wintery prairie, armed to the teeth and menaced by Sioux and Kiowa; in 1853
when he served as artist-naturalist to Lt. Amiel Weeks Whipple's railroad survey
through the West along the 35th parallel through rugged canyon country; then,
of course, his adventure with Lt. Ives.
Having married von Humboldt's daughter, Mollhausen then decided he should
stay at home. He became librarian to the king of Prussia and wrote over forty nov-
els and short stories about the American West, including two travel books recount-
ing his adventures with the Whipple and Ives expeditions, the latter of which has
been translated for the first time by David Miller as part of this project.
Mllhausen's two "Reisens" or travel accounts are among the great works in
the literature of the West, especially since they include his "getting there" pic-
tures in the "grand" Humboldtean tradition. So steeped in the West was M611-
hausen that he frequently dressed in his explorer buckskins and strode through
Potsdam as people pointed him out as "Der Alte Trapper."
Huseman's book, however, includes more than "Der Alte Trapper's" wonder-
ful story. He carefully traces Mollhausen's development as a painter and pro-
vides an insightful discussion of his context in the German and Humboldtean
Romantic tradition. This is a splendid, many-sided book.
University of Texas at Austzn WILLIAM H. GOETZMANN
Texas and Texans zn the Civil War. By Ralph A. Wooster. (Austin: Eakin Press,
1995. Pp. vii+3o8. Illustrations, maps, preface, notes, bibliography, index.
For many students of the Civil War, it is difficult to fathom why the Lone Star
State has gone neglected for so long as a subject clearly worthy of a sweeping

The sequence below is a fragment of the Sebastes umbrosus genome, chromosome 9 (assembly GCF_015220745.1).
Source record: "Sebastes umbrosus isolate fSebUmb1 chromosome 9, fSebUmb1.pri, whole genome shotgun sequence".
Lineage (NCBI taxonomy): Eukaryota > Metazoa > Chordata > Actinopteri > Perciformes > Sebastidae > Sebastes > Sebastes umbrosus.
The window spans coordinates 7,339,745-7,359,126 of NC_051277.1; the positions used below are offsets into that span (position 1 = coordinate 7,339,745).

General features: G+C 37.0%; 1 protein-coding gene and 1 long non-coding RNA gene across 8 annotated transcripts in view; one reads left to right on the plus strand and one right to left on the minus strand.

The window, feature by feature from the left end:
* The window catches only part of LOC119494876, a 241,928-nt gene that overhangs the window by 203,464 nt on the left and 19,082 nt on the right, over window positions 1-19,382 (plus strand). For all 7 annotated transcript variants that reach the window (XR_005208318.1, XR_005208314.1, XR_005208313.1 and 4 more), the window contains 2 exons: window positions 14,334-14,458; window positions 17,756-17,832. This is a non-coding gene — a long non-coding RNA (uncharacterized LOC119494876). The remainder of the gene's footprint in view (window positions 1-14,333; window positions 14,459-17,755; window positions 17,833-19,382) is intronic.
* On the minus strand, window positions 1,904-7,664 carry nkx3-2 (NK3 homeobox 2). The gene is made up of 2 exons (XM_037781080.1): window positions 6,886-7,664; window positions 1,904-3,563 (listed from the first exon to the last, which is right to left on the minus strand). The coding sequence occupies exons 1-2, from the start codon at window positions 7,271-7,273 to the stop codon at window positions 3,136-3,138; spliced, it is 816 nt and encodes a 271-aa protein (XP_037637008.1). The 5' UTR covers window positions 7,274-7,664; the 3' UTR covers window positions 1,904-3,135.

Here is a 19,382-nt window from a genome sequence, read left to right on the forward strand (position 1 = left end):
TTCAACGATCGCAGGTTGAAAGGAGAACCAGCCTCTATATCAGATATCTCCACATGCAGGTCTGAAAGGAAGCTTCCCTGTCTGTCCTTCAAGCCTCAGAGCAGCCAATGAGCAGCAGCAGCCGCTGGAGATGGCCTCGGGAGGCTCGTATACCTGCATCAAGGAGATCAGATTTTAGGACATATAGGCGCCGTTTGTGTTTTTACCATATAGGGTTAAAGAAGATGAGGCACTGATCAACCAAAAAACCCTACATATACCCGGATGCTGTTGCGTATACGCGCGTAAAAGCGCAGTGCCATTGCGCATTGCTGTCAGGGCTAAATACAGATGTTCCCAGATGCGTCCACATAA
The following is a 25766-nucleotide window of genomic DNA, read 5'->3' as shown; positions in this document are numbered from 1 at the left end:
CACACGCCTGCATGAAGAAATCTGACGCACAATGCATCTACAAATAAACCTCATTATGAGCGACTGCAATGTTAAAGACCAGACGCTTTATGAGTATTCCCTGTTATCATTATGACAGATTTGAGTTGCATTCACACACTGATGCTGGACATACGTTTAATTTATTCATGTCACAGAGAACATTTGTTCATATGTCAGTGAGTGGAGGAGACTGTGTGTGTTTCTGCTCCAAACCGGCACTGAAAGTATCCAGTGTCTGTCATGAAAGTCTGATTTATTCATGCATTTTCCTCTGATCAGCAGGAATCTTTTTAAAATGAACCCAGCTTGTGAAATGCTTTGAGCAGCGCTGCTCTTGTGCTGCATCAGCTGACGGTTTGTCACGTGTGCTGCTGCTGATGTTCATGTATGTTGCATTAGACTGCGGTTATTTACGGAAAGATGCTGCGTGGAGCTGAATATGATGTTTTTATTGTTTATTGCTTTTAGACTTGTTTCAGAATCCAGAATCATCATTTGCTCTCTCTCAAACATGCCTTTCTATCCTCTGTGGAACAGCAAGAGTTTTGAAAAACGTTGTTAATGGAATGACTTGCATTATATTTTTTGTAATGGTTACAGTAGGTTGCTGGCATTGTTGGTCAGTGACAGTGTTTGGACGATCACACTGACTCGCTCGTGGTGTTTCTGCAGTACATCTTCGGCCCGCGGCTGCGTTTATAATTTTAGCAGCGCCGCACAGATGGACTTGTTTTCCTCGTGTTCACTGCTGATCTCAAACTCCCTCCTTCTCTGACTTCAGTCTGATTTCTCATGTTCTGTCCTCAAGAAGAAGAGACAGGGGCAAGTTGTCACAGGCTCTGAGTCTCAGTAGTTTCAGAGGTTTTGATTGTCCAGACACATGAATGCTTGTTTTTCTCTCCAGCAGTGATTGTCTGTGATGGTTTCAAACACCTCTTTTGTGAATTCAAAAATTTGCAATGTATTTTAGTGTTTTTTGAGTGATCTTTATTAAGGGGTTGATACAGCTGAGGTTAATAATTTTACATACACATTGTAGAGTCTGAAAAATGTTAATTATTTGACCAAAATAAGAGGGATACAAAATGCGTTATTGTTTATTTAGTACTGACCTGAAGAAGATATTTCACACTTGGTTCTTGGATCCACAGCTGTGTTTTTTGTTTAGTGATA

scholarly survey. Although specific aspects of Texas's formidable role in the
struggle have received attention, no historian has embraced the entire story.
Ralph A. Wooster has done just that. His depth of knowledge about Texas,
Southern, and Civil War history, in combination with a perfectionism rare to re-
search of any kind, are fortunately complemented by an ability to synthesize a
wide array of complex topics and sources. The result is a rich, precise, straight-
forward narrative pleasant in style and utterly authoritative in statements of fact
and interpretation, the proof of which comes in an eighty-five-page section of
tightly packed scholarly endnotes and a voluminous bibliography, together rep-
resenting more than one quarter of the entire text.
Wooster presents seven chapters, beginning with the presidential election of
186o and the frenzied secession crisis, events punctuated by aging Governor
Sam Houston's feisty stand against the overwhelming demands of proslavery rad-
icals. Emphasizing that most of Texas's Confederate volunteers served in cavalry
units-a logical phenomenon given a frontier tradition of prowess on horse-
back--and that the great majority of all Texas soldiers remained west of the Mis-
sissippi, Wooster deftly describes the exciting but tragic campaigns in New
Mexico by Henry H. Sibley and in Missouri and Arkansas under Gen. Ben Mc-
Culloch. The war for possession of the Texas coast receives special attention,
Texas State Historical Association. The Southwestern Historical Quarterly, Volume 100, July 1996 - April, 1997. Austin, Texas. The Portal to Texas History. http://texashistory.unt.edu/ark:/67531/metapth101218/. Accessed May 26, 2015.